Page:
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Thursday, May 03, 2012

Electoral consequences

As voters go to the polls across Wales, Scotland and much of England today to cast a verdict on their local council, Benedict Brogan in the Telegraph writes that this Sunday's election across the channel could have far-more devastating consequences for the UK Government than the predicted loss of council seats for Conservatives and Liberal Democrats.

He says that the prospect of a change in the Élysée has set off alarms in the Foreign Office, the Treasury and Downing Street this week:

They fear a triumph for Europe’s least-modernised Left will trigger another round of uncertainty about the future of the euro that will add to the woes of the British economy. They worry, too, that Britain will lose a valuable Atlanticist ally: Mr Hollande has vowed to rush for the exit in Afghanistan, and while Franco-British defence cooperation will continue, it is hard to imagine him joining Mr Cameron in taking on Muammar Gaddafi.

Most alarming of all, ministers can see that the groundswell of opposition to austerity that has built up in Europe threatens to sweep away the economic consensus that George Osborne put at the centre of his economic policy. It already looks shaky in Spain, Portugal and Ireland, and has been knocked back in the Netherlands. A victory for Mr Hollande would be a monumental fillip for those arguing for more state borrowing to boost growth, and more taxes instead of less spending to contain ballooning deficits. It is bad enough that even Mario Draghi, the governor of the European Central Bank, has called for a growth pact; Mr Hollande has demanded a renegotiation of the euro treaty if he wins, and will try to tilt the EU’s Franco-German motor away from austerity and towards stimulus by borrowing. Ed Balls will be delighted.

Westminster may be distracted by the Leveson circus, but a socialist win across the Channel should strike fear into the Conservatives, who can ill afford to have French politics demonstrate what can happen to an incumbent who loses touch with the electorate, or how a political nerd can tap in to public disquiet about the role of elites in politics. A win for Mr Hollande is a morale boost for Ed Miliband.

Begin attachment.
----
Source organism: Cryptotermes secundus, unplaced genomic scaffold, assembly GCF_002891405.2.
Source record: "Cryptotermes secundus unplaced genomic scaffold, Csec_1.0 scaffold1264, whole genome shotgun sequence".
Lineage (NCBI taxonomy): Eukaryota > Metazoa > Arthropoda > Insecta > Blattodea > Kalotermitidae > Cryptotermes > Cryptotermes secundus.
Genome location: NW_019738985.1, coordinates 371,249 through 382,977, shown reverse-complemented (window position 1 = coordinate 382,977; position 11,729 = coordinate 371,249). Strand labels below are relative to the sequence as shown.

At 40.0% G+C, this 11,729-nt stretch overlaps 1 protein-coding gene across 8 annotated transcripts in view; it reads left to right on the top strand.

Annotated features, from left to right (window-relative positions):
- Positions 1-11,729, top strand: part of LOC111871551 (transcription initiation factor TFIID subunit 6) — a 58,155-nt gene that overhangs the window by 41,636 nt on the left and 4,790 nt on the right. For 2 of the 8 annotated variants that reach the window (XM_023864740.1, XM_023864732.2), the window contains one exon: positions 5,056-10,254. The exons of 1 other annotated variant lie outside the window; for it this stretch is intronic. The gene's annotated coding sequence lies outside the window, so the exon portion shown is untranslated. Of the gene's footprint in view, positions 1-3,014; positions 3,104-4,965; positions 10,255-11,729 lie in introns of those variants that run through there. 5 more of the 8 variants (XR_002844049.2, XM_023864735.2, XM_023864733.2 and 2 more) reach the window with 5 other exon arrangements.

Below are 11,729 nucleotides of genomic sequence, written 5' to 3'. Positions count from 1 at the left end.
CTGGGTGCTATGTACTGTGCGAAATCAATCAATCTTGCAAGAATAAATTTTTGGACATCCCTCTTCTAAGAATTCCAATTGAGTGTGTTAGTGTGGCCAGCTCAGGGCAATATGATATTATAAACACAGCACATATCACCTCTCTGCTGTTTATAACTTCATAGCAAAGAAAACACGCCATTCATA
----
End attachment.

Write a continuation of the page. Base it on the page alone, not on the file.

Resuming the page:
These really are interesting times.

If Ms Hollande wins and impliments a "growth strategy" which works it will indeed be a boost for Milliband and Balls and hence bad news for the coalition. If the growth strategy doesn't work (see below *)it will plunge the Euro zone into another even deeper crisis which will also be bad news for the coalition.
Heads you lose, tails you... err lose.
*There is no painless way out of this mess. We in the "rich west" have to accept a significant reduction in our wealth(probably around 20 -25%). Those who talk of a return to growth are living in a distorted reality zone.
So Hollande wins, making Sarkozy the eleventh Eurozone leader to be rejected by their electorate since the crisis began. Perhaps Hollande can pursuade the Germanys that the current Eurozone policy restricting budget defecits is sure to result in an economic depression.
We need to start seriously figuring out how we are going to manage a zero growth society. Peter I would be interested in your views (no jokes please)
Maybe we should see how sustainable Hollande's policies are first and how the markets will react vis-a-vis the Euro and interest rates on French debt.
Either way the Eurozone and countries that depend on its markets are in for a very long period of financial instability and nett zero growth. So I think we should start to develop public policy to meet this new paradigm.
No more time to waste.
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